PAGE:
Want more comida for your vida?
My weekly newsletter is full of exclusive recipes, special offers, and my favorite picks of the week.
Click HERE to sign up!
My sincerest hope is by the time you read this all our shit will be loaded into a semi trailer and out of our house. What will be left is the scrubbing of the bathtub and the wiping down of everything else. The truck will be pulling out of town tomorrow so whatever is not on there by now is getting left behind. What’s the funniest thing you’ve ever left in a move?
When Armando and I moved from Montana after grad school we left two mattresses in the back of someone’s pick-up truck and some horse hair in their cowboy boot. It’s the wild west out there man…and also we’re assholes.
It goes without saying that moving is exhausting. I wake up every morning feeling like I was a contender on America Ninja Warrior the night before but had done nothing nearly as glorious. Unless wrapping unopened soy sauce in foam and plastic wrap is similar.
I appreciate last week’s self when I remember I still have a couple of these creamy paletas in my freezer. A couple weeks back Meg from Beard + Bonnet shared her Vegan Mexican Chocolate Popsicles on the blog and her method of combining raw cashews with coconut milk was so easy and the results so creamy I had to try it with other flavors to see if it would work with something else. When Lola from Lola’s Cocina asked if I’d share a recipe for #paletaweek I knew exactly what I wanted to do.
Guava is a passionate flavor. It is sour like quince but when cooked down into a thick fruit paste the sugars are deepened and become bold. Guava takes well to creamy things. That’s why the combination of guava paste and cream cheese is so popular in Latin homes. Puff pastry + cream cheese + guava = heaven. You can buy guava paste at practically any grocery store next to where they sell other Mexican products. You can absolutely find it at a Latin grocery store, or buy it online.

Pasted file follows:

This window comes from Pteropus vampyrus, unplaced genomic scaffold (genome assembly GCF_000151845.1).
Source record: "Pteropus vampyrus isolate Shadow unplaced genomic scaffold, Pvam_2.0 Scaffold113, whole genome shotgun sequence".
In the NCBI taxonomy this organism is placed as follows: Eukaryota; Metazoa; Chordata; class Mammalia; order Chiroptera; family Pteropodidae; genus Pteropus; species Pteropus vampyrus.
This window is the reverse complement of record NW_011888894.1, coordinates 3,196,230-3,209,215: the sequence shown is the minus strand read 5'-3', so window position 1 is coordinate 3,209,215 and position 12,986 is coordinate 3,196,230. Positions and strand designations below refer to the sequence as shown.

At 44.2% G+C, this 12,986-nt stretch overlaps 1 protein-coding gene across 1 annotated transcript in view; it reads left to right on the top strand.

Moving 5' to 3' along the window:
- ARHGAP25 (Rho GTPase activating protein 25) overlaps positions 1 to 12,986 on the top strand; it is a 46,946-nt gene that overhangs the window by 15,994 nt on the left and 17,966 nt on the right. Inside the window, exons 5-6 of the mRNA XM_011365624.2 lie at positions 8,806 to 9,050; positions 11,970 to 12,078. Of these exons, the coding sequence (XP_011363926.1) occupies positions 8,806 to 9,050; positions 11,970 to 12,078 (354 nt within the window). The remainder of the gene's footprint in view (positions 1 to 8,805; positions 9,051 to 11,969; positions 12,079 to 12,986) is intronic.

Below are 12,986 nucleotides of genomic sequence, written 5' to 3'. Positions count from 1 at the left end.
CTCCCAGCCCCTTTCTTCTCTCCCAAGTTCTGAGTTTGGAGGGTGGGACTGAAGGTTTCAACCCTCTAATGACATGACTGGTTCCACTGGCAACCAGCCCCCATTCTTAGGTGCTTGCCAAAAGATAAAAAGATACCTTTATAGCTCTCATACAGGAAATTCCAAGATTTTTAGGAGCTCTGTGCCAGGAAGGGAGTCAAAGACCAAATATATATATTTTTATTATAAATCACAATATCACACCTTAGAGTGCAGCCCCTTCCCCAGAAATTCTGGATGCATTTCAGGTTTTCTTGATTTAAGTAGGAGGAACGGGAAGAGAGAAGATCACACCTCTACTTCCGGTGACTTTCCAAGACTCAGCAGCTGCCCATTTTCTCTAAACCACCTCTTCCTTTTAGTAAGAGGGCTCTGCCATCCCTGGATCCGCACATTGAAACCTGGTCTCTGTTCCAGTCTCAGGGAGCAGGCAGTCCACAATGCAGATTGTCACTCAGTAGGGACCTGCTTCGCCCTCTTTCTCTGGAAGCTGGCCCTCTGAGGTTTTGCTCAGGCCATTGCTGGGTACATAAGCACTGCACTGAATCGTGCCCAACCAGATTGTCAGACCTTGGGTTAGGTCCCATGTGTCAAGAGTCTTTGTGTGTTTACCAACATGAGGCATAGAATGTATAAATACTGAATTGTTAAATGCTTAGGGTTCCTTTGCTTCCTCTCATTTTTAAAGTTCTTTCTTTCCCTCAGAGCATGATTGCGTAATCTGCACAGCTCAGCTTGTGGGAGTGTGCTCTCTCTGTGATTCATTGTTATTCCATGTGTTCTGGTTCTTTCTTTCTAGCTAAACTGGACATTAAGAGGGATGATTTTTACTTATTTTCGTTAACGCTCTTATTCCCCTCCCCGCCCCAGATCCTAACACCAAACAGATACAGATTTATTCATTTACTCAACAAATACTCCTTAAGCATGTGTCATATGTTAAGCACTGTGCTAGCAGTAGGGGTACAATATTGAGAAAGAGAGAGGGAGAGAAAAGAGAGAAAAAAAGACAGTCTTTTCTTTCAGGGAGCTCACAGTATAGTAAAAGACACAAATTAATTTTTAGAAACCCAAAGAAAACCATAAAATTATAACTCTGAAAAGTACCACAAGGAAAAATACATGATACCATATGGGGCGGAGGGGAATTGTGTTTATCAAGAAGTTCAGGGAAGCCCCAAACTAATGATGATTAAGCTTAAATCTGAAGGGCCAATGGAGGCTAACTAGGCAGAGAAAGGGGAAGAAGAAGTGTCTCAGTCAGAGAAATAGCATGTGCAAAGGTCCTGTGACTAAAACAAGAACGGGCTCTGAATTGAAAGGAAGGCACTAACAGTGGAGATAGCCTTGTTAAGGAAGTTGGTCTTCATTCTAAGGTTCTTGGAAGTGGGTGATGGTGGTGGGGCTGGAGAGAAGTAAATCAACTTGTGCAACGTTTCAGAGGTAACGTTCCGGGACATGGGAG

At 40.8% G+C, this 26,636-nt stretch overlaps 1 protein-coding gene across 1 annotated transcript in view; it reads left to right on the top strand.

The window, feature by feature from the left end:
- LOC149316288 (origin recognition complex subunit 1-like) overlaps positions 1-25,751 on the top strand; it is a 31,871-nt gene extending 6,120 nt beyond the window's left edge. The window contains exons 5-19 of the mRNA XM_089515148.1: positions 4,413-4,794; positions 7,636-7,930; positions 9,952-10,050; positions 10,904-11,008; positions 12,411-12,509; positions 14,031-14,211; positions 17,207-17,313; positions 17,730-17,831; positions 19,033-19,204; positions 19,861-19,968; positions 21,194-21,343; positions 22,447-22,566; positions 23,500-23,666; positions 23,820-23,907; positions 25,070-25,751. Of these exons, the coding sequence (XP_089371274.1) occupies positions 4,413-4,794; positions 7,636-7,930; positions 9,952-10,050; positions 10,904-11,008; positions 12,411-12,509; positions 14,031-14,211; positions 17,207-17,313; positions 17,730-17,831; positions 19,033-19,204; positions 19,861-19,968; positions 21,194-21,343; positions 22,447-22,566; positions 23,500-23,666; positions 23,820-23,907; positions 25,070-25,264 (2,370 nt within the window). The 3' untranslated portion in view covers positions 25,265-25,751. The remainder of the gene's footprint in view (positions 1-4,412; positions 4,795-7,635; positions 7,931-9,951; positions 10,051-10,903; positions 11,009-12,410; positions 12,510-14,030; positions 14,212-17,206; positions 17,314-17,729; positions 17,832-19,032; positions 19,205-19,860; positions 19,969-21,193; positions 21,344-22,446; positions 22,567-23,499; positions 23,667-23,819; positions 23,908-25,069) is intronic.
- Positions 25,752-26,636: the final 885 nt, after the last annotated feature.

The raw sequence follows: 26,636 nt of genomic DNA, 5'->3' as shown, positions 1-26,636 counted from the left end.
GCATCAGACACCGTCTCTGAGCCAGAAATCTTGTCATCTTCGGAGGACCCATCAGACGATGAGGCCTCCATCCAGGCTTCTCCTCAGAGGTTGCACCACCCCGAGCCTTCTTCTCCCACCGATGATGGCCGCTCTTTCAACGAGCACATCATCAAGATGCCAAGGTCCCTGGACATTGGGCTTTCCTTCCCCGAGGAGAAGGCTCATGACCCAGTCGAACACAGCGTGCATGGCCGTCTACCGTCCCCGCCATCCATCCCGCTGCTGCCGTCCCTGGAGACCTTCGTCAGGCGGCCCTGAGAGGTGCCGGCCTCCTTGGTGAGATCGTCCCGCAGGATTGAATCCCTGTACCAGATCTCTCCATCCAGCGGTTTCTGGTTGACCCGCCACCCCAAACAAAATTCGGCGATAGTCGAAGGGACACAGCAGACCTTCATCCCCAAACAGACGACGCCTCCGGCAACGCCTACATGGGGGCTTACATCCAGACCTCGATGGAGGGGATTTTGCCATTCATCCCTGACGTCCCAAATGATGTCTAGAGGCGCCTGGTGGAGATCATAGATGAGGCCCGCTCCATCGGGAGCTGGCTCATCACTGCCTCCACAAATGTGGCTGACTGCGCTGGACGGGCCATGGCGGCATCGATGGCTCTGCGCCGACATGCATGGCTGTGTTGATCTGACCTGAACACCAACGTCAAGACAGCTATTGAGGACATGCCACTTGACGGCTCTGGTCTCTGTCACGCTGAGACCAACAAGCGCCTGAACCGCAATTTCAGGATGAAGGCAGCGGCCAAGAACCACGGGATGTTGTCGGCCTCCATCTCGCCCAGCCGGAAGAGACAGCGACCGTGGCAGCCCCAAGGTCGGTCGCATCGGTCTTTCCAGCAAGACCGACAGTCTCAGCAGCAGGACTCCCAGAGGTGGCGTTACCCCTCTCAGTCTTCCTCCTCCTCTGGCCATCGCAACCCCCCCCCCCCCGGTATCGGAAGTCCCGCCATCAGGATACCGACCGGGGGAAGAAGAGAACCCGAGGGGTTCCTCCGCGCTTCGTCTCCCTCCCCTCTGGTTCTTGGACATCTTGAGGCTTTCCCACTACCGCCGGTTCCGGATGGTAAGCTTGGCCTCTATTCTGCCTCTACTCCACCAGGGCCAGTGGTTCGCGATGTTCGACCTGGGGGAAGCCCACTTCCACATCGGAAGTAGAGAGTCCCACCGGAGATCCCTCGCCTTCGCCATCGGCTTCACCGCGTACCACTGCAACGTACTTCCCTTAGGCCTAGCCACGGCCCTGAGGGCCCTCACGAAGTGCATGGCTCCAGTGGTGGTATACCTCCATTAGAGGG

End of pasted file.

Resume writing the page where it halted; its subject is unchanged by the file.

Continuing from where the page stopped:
Let’s not let our lack of retro popsicle molds come between us and creamy frozen dream pops. Popsicle molds don’t have to be from a fancy kitchen store, nor do they have to be specifically popsicle molds at all. These cute little molds I’ve had for so long that I’ve lost the sticks that came with them so I just tightly cover the top with plastic wrap and make slits just big enough for wooden sticks to fit through. You can do the same with small paper cups, little juice glasses, or whatever you have on hand (champagne flutes, perhaps?).
Paper cups are easy to get off, just tear away the sides and there you have it. With juice glasses you will need to run them under hot water for a few seconds until they start to loosen then twist and turn them until they come loose. Stick them back in the freezer for a 15 minutes to get hard again.
A pie popsicle would not be a pie popsicle without the exterior crunch of the “crust” component. A few graham cracker crumbs are like the icing on the cake, so to speak.
Don’t forget to check out all the paleta recipes over on Lola’s Cocina. My favorites have been Tamarind and Mango Paletas with Chile from HolaSus, Paletas de Fresa con Crema (Strawberries and Cream Pops) from The Other Side of the Tortilla, and Cochata Paletas (Coffee + Horchata) from Two Plus Luna but there are over 30 more on her Paleta Week Page.
One last thing: we are moving this week so it might be radio silence from me for a little while. I will be back (from my new California kitchen!!!!) in a few weeks, so stay tuned. I hope you all have an excellent 4th of July, stay safe, have fun and keep in touch on Instagram, Facebook, and Snapchat (@holajalapeno). xoxo, Kate
Prep Time: 10 minutes
Yield: 12 Popsicles
I cannot take credit for the genius that is America’s favorite freezer pop poured over crushed ice. That one goes straight to The Professor.
It is important that I give him his due since I’m still waiting for him to admit that I was the real creator of this sculpture….. ahem.